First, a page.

BB: Yeah, I'm kind of trying to figure that out myself. I don't know if you heard that Drake and The Weeknd did something so amazing. When I heard that, it blew my mind! I don't know, for me, I can't listen to that. I don't know what it is. But the fact that a machine or code or whatever is making full songs, it doesn't really interest me for some reason. It doesn't feel real, even though it could sound like it. I guess if someone was to release music, and I didn't know that it was AI, then I guess it wouldn't be any different maybe. But when I know that AI is involved, it puts me off, it leaves a bad taste in my mouth. I think it would be useful in the early stages of creativity; it's great at throwing loads of ideas at you, and then you, as the director or the producer, whatever, have to pick out of all these things that it throws at you. For that, I don't mind it too much. If you're really good at what you do, it's not going to replace you. Because people who come to you for a specific thing are only going to replace the people that are replaceable.
LAUZZA: I feel like at the moment, you can kind of tell when an AI-generated project doesn't have any soul behind it or any kind of passion behind it. As long as there's human input behind it, and that is there.
NW: Bringing it back to this new song, what kind of passion and energy did you put into this as well in the creation of this visual.
LAUZZA: I was really eager to design something that I hadn't done before. The reference that was given was still relatively fresh and new, but the idea was of faces merging via photos. I just wanted to upscale the whole project, and I thought, "Okay, let's flip it on its head. Let's do the inverse of that. How about morphing the backgrounds instead and putting the scene in this weird world? But also, adding this AI-generated aesthetic on top of it as well." I don't think I've ever really seen that before, and we just wanted to get there before anyone else.
NW: In terms of the song, what influenced the creation of the song or what messaging did you guys want to kind of tell ?
BB: On the music side, I guess we didn't really sit down and talk about what he would be talking about on the song necessarily. But the way that it came about, we basically had just come off tour and went to LA for about three weeks. And Sainte got a huge, crazy Airbnb that was kind of nuts for both of us. It was the first time that it felt like, "Wow, we really have just sold out a tour. And we're in LA in this crazy spot." We were there to regroup, and rest a little bit. We did some sessions; I just took my stuff over there, and we had a little setup in one of the rooms, and we just made a bunch of music. That happened to be one of the songs we made while we were there. And Sainte actually helped me on the production of that one. We had been listening to a lot of Cash Cobain and Shawnee Bin-Laden and a bunch of stuff coming out of New York. I guess we were just trying to make something really fun. We really weren't thinking about it when we made it. We were just having fun. We were in LA, in this amazing place, we just made it, and it sat on a playlist for like a few months. I think my thing as a producer is I really try to get artists to step out of their comfort zone, try different things, push them, and put them on sounds and beats that they wouldn't usually jump on. It seemed like a really good one for that. Similar to when he and Queen did that collaboration before, it was a sound that he hadn't done before. I don't think anyone's really heard anything like that on a song before. It just made sense.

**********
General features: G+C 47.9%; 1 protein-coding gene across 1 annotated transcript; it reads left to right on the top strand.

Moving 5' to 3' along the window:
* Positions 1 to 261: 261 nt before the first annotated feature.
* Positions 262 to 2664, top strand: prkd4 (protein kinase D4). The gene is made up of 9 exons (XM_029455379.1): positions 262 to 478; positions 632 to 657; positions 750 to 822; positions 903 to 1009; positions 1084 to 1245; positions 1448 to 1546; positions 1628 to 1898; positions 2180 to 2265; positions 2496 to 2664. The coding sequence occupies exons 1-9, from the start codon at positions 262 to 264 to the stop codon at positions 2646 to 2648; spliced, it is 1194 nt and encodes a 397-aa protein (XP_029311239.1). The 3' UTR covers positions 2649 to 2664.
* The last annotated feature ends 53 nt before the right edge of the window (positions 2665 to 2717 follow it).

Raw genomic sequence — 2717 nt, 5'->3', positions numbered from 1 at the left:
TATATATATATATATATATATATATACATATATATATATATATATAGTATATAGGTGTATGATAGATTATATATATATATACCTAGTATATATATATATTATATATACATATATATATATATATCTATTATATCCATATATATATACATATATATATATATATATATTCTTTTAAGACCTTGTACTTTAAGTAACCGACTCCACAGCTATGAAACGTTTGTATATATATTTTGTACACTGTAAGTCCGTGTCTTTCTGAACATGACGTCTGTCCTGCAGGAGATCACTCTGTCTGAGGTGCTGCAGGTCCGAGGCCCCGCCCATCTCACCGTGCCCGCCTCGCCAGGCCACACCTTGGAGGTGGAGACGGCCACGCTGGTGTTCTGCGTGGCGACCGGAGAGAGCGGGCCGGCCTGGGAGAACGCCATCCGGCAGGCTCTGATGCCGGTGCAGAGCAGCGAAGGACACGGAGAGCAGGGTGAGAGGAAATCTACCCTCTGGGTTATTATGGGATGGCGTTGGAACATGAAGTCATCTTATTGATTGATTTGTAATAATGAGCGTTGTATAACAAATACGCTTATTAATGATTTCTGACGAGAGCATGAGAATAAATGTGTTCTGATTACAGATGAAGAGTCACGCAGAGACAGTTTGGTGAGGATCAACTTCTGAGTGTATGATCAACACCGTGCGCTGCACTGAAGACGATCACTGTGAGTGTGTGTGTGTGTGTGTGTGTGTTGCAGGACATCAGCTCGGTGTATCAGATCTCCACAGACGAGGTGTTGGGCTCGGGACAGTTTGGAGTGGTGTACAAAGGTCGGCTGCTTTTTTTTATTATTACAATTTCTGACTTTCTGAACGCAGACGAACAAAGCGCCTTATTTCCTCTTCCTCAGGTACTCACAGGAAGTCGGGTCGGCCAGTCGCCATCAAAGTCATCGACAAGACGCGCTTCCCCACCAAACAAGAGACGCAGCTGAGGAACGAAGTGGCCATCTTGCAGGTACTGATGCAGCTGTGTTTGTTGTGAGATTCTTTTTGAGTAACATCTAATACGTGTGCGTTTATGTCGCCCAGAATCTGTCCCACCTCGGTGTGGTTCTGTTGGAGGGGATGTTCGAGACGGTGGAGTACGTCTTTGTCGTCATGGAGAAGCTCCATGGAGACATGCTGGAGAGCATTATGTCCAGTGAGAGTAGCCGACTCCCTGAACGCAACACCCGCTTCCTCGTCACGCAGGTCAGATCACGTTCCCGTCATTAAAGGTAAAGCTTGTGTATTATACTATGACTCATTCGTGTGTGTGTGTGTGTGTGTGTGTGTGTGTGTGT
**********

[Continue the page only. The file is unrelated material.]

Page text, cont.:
NW: Can you please speak to us about piecing that together, how you decided on the scenery, and how that actually came together logistically?
LAUZZA: Yeah, of course. It came from a lot of back and forth between me, the AI artist and between us Brad and his team, because for literally everyone here, it was a project we've never done before. But we landed on the way a lot of stuff was not working. Brad sent through a load of iPhone photos and funnily enough, a lot of them were from LA. I assume on the same trip, where they made the song so it only made sense. That just gave us that sunset kind of Pinterest aesthetic that we needed. Combined with the AI that made it almost filmic, which is really cool. And then it was a case of cutting Sainte’s performances, like he would on a usual music video, interpolating and morphing them together. And that would give you a very walkie feel. But then the final touch on top of that really was actually the stable diffusion, which is what gives us that kind of flickering look, that new aesthetic. That paired with the Morph gives you a really nice, like flickery morph, which I really like. It was a lot more complicated, there were a lot more steps than that, but that's kind of the simplest way to put it.
NW: What do you feel like you would like your audience to like to get from the song visually, and sonically those you can kind of go first. Yeah.
LAUZZA: I just want to show people, don't be scared of things that are changing, embrace change. I also think the beautiful thing about AI is that it's free. The only thing it costs is time to learn it and to develop it and say if you're training or model, we trained our AI model and Sainte’s phases for example. There's a lot of time needed, but it's free at the end of the day. So like literally anyone, anyone can do it as long as you take the time to learn it.
BB: I just hope it's something that people want to listen to. For me, it's like quite a Summer song. Luckily, it's quite hot right now. I just hope people play it in their day to day lives and make memories to it. It's like a song that they look back on. It's attached to good times in people's lives.